Name: Peter Skoronski
Position: Offensive Lineman
Weight: 313 lbs
Games watched: vs. Penn State (2022), vs. Duke (2022), vs. Wisconsin (2022), vs. Ohio State (2022), vs. Purdue (2021), vs. Michigan (2021)
He has the physical skill, technique and experience to be an elite tackle prospect, but Peter Skoronski will inevitably draw criticism for his below-average length. NFL offensive tackle have an average arm length around 34 inches. Skoronski measured in with 32.25-inch arms at the scouting combine last month. That is three-quarters of an inch shorter than his former teammate Rashawn Slater. It raises questions about his ability to play the position at the NFL level.
Skoronski was originally recruited as a center when he was coming out of high school, but he never actually played the position for Northwestern. With Slater opting out of the 2020 season, he started at left tackle as a true freshman and never gave the position up. Over the past three years, he faced top talent in the Big Ten, including Aidan Hutchinson, George Karlaftis and Zach Harrison. He has good moments on tape against each of them. He is a talented run blocker with room to improve in the passing game.
Skoronski is an elite run blocker. He can fit into a variety of schemes thanks to his movement skills and strong base. He finishes blocks well and shows the ability to reach the second level. While he does not do it too often, he can be an asset as a pulling blocker and he does well getting out to block for screen plays. His hand usage is impressive and his footwork is fairly clean. I was really impressed with his ability to flip his hips to seal off defenders in the run game and he clearly understands angles of attack. He handles bullrushes well for the most part. He also does an excellent job handling stunts from the defensive line, passing off pass rushers and getting himself into position to take his next assignment.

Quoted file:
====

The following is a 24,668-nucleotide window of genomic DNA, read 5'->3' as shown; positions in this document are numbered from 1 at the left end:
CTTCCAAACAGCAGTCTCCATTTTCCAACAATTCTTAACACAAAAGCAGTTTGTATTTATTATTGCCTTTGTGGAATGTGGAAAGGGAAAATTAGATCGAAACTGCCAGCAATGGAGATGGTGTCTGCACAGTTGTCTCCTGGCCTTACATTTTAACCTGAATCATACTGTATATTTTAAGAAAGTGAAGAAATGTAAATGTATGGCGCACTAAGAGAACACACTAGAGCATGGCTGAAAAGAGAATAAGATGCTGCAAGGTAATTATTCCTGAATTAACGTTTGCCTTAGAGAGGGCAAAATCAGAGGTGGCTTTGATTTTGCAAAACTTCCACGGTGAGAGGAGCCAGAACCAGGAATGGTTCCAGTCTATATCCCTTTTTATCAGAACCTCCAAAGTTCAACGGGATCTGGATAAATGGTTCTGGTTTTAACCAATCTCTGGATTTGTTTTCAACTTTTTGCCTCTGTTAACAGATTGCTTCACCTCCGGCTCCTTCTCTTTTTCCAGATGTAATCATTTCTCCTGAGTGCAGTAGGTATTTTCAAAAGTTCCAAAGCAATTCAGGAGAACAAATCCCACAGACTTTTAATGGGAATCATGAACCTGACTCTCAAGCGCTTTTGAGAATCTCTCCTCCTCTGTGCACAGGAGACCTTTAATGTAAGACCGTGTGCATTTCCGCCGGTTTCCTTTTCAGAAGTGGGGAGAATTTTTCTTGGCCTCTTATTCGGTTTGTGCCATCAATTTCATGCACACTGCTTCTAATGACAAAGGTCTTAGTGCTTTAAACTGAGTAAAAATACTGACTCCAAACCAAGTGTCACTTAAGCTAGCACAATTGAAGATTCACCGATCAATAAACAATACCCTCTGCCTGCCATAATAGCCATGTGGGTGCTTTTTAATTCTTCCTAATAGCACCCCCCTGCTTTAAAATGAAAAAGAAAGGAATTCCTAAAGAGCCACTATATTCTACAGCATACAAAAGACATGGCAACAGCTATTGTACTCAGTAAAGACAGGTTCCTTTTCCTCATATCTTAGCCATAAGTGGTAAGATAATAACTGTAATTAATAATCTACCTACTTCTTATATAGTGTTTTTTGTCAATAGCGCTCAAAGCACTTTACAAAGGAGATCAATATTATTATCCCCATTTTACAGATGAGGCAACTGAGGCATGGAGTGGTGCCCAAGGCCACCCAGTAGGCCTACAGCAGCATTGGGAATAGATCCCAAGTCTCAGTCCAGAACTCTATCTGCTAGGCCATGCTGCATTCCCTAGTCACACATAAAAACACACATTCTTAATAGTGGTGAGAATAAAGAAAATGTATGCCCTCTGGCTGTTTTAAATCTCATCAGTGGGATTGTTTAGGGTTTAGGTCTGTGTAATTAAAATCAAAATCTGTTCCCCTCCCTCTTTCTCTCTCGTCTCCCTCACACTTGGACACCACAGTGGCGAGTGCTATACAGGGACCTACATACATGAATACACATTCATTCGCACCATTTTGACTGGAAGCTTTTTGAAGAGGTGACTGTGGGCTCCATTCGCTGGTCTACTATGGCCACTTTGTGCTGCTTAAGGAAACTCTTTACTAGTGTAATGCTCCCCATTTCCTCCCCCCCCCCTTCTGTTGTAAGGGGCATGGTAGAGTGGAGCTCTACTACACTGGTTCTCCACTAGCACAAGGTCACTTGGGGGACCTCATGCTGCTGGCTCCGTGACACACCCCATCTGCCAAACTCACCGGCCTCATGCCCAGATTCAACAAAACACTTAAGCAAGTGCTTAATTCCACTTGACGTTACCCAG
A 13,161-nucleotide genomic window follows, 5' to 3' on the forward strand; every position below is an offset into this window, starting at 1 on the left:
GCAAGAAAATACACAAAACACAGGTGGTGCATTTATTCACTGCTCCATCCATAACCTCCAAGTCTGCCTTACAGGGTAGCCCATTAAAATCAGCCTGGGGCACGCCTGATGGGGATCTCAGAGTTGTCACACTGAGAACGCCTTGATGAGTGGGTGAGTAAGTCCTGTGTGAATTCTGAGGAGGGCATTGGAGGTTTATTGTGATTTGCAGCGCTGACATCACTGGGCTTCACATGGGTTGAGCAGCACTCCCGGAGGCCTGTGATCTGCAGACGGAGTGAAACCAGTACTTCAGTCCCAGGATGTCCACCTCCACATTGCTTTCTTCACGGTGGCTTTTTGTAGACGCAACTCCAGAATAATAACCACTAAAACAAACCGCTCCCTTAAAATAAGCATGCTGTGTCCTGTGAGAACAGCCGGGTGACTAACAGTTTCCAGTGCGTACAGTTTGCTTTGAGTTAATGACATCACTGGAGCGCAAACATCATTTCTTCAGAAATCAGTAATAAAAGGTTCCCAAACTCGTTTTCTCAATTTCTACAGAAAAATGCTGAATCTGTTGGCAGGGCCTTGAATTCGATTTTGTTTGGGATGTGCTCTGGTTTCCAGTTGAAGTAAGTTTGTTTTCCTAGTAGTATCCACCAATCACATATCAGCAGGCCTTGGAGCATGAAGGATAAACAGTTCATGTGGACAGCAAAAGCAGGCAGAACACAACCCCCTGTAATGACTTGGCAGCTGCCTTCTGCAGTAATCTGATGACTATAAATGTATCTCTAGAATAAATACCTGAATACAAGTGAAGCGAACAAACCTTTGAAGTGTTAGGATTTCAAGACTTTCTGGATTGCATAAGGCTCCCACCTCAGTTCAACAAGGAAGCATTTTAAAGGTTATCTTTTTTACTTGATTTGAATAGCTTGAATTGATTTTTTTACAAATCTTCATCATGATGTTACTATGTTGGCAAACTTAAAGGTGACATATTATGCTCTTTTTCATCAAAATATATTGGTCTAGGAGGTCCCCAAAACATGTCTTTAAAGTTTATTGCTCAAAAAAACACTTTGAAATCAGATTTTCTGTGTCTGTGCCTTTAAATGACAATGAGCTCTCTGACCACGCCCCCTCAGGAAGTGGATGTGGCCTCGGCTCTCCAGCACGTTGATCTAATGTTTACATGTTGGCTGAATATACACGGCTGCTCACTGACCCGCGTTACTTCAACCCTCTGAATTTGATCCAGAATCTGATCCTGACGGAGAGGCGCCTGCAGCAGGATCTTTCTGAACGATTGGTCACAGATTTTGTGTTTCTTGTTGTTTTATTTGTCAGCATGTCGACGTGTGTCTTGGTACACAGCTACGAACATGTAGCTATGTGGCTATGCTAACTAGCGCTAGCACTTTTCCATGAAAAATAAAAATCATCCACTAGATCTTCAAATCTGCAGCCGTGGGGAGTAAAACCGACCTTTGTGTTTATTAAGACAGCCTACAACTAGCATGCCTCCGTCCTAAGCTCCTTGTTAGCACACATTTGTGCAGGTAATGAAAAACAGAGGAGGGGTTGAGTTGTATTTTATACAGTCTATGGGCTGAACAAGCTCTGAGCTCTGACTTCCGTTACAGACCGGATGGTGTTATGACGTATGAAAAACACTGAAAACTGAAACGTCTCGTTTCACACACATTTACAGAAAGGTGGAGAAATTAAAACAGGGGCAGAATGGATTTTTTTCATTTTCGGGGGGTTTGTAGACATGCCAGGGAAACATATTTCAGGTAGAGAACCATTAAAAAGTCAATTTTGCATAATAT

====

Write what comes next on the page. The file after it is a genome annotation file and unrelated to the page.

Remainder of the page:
The biggest knock on Skoronski is his below average arm length. It is an uncontrollable, but length is vitally important to playing tackle at the NFL level. It contributes to his struggles against speed rushers. He got beat around the outside by speed moves too often for my liking. For as impressive as he looked in the run game, Skoronski will whiff on blocks on occasion. It is usually a product of him dropping his head and not seeing what he is hitting. His hand usage is good, but he does not have the heavy hands you are used to seeing from tackles at the pro level. He has some room to clean up his footwork in pass protection as well.
While some will want Skoronski to play guard right away, I think his technique and athleticism could be enough to overcome the lack of ideal length. His tape is impressive enough for me to at least give him a shot at playing tackle. He will need some help when facing bendy speed rushers like Von Miller and Maxx Crosby. However, he will be an asset in the run and screen game immediately. He is a fairly polished tackle who could slot inside at guard and excel as well if needed.
Ideal scheme fit: Zone run, RPO-heavy offense or West Coast offense
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